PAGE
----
Ruby Emeline Benson Brown Story,
by her daughter, Lois Winter Brown


Ruby Emeline Benson Brown (1894–1977)

"The story of Ruby Benson Brown"
by Lois Lincoln Brown Winter

Dear Children:

I have felt for many years that I ought to write of my mother's life so that you can fully appreciate her and her sacrifices. I can never talk about her because I start to cry which is very stupid but it is the case. I am ashamed that I never fully appreciated her, nor did I ever tell her she had done a good job. She was not one to tell us she loved us, but I know she did. You kids remember that she noticed your pimples, your weight, hair or some such thing. She didn't have much tact. However for what is worth, let me begin.

She was born April 17, 1894. I think she was a favorite of her mother and was given piano lessons and apparently was quite good. I remember Aunt Sylvia saying once that mother never had to do the dishes of other work that would hurt her hands. Sibling rivalry!!

She married my father when she was 18 and had 6 children in 9 years. My father worked all the time, but he never sent out bills, therefore no money came in. I am sure my mother nagged him and the more she nagged the more stubborn he became. Not a pleasant situation.

When my brother, Harold, died, she left my father and moved to Bryantville in 1922 or 1923. To support us she sold Larkin products,. I don;t know whether they were household products or clothing . Dad was supposed to give her $5.00 a week per child, but rarely did because he was so mad at her for leaving . He was a nice person in his own way, but held a grudge a long time. I feel sure in later years he felt he had neglected us. Water under the bridge.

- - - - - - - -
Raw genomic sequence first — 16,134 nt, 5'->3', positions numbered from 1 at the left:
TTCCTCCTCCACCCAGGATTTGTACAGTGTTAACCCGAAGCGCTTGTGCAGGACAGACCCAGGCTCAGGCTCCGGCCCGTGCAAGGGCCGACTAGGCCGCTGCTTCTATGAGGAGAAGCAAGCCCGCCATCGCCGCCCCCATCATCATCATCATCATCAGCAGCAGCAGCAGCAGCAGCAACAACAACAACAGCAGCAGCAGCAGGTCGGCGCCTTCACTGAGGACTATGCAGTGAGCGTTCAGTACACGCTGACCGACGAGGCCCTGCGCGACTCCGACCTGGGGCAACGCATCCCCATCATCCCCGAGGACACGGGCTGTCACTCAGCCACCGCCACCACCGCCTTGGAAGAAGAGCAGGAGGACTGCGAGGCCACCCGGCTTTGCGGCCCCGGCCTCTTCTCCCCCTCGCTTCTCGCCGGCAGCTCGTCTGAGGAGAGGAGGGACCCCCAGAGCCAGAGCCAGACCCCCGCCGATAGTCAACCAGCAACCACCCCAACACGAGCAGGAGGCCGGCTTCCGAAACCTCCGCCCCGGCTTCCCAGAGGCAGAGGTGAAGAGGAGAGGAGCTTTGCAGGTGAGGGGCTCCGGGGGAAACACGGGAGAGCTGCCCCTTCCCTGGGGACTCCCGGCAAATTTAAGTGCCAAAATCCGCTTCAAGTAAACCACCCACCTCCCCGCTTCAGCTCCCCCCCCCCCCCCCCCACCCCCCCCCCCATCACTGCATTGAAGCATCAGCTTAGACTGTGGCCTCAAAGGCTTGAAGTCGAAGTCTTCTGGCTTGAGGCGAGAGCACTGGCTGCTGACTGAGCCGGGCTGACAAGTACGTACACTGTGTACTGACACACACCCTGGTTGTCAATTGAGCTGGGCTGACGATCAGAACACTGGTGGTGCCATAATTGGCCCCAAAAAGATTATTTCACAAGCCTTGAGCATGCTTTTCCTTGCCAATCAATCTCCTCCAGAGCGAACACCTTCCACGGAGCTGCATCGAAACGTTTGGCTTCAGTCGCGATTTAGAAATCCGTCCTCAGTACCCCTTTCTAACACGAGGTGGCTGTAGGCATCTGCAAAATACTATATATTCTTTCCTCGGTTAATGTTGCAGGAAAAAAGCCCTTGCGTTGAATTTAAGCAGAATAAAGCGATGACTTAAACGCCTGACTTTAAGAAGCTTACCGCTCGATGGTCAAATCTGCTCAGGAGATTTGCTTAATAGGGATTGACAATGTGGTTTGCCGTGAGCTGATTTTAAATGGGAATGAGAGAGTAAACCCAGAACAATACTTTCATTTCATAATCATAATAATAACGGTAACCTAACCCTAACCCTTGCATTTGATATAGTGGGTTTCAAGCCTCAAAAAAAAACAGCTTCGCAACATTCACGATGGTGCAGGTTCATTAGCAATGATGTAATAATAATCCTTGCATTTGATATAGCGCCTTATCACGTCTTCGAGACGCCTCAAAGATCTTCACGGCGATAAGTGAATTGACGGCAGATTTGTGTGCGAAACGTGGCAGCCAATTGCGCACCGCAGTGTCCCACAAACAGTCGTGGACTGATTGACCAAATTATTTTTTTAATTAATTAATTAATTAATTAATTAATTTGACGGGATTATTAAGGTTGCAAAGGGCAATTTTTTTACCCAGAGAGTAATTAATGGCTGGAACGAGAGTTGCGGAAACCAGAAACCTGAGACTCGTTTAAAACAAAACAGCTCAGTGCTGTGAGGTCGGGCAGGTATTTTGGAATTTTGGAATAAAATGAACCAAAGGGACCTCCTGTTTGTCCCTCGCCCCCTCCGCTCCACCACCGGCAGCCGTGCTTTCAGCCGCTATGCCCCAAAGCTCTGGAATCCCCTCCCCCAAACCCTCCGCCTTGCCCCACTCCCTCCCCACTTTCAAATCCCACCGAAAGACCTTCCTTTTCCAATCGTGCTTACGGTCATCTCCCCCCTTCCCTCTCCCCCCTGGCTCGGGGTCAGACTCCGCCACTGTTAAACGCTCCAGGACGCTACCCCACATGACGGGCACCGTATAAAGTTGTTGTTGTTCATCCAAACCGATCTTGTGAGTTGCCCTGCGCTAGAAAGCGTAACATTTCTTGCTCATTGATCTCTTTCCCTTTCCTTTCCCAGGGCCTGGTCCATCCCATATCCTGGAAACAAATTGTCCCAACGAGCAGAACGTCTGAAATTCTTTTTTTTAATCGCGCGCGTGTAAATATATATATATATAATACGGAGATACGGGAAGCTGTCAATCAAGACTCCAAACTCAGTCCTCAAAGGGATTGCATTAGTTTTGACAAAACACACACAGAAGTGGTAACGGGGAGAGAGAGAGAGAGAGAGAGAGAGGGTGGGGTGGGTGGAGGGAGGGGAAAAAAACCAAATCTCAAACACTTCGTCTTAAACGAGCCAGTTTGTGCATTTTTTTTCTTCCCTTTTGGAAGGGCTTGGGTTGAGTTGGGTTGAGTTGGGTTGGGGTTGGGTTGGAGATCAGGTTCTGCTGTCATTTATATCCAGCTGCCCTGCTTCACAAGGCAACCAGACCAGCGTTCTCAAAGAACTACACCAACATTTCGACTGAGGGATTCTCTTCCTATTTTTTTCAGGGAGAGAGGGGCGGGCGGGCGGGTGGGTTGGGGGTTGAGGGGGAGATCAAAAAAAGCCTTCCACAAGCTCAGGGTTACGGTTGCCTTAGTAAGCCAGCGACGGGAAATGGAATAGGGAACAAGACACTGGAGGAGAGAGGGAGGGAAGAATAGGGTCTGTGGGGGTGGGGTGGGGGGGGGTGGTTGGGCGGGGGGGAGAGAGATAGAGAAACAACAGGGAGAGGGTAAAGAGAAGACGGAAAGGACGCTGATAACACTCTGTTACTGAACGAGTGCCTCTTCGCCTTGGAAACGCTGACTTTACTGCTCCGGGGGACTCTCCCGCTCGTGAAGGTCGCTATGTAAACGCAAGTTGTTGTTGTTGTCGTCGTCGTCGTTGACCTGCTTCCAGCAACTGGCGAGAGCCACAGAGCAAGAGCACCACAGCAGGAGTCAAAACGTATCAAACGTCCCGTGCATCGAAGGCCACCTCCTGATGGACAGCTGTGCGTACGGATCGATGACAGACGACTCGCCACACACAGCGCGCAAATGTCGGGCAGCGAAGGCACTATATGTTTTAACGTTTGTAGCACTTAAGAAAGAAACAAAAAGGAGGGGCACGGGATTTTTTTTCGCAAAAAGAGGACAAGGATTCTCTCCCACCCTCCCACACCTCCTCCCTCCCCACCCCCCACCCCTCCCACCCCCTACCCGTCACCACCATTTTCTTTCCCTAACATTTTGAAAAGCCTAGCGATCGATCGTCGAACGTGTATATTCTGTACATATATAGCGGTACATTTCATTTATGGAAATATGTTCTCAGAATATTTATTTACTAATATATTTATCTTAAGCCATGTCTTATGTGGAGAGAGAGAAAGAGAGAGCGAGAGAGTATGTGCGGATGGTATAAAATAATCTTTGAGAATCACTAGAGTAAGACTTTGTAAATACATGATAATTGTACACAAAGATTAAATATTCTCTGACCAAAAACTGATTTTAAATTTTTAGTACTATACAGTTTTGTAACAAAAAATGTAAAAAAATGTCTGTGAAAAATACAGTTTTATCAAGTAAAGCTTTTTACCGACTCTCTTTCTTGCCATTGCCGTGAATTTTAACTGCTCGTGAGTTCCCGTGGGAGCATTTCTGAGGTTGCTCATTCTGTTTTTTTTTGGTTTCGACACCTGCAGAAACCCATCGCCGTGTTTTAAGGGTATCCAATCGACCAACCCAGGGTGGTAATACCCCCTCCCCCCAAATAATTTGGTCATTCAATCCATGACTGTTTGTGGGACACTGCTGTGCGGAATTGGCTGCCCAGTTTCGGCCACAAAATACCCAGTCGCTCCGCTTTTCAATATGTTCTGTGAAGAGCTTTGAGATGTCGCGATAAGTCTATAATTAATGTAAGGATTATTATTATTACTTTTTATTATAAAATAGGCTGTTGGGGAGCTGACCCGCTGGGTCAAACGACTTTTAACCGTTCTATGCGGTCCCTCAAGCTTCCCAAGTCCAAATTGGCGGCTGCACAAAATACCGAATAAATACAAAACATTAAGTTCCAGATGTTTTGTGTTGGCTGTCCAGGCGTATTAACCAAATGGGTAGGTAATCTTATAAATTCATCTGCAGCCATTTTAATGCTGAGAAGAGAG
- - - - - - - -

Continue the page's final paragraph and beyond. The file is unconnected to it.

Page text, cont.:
Mother was 29 years old at this time. Harold was born in 1913, Elsie 1914 , Bud 1915, Florence 1916 , Lois 1919 and Doris 1921.
In 1924 we moved to Lakeville where mother had.a convenience store. Bud was caught behind the store once smoking a concob cigarette or something.

I am not too sure of the exact year we moved, but I think our next move was to Foxboro where she found out about the Boston Children's Hospital and was able to get help for Doris who was very lame. Somewhere in here Florence and I went to live with our dad and Grandma and Grandpa Brown in Hanson. We went to a one room school house and I did the first and second grade in one year. Florence did the third grade. This building is now the Hanson Historical Museum.

Our next move was to Norwood . We must have lived here several year for she had a business of gladiolas (peeling bulbs on the dark cellar stairs) Ha Ha. Elsie graduated from high school in Norwood. I remember being in a Camp Fire Girls troop and also going to the library. Mother took in boarders, I am assuming that it was during the summer when parents needed babysitting. This is speculating. We kids were not much help to her I am afraid. Young and foolish we ate all the peanut butter, made eggnog and other such unnecessary things while she was out trying to make a living for us. Oh well.

Around 1932, we moved to Wrentham. She was now about 44 years old. Think of this and wonder if you could have done as much way back then. I am sure she could have been on welfare, but that was not an option. Grandma Benson helped out some buying clothes for us sometimes. Our winter coats came from second-hand stores. At one time Aunt Sylvia wanted to adopt me. That also was not an option.
Since Elsie was out of high school she answered a job for a housekeeper for a family. This was for Ralph whom she later married. He was widowed with 4 children.

I heard over the year from Bud and Florence that Dad would be outside the school yard once in awhile and once gave Bud a bike, I think. I don t remember much about the early years. While we were in Foxbore a student died of polio and everything he had touched was burned. I also remember being lonesome and climbing a tree in the woods and staying a long time. Doris, in the meantime, had several operations, casts, etc. She was carried to the school bus and I guess she went to school that way. I had to sleep with Doris and if I touched her she would cry to our mother that I had hurt her operation and I would get a beating. Once after one beating I got under the bed and was a long time there.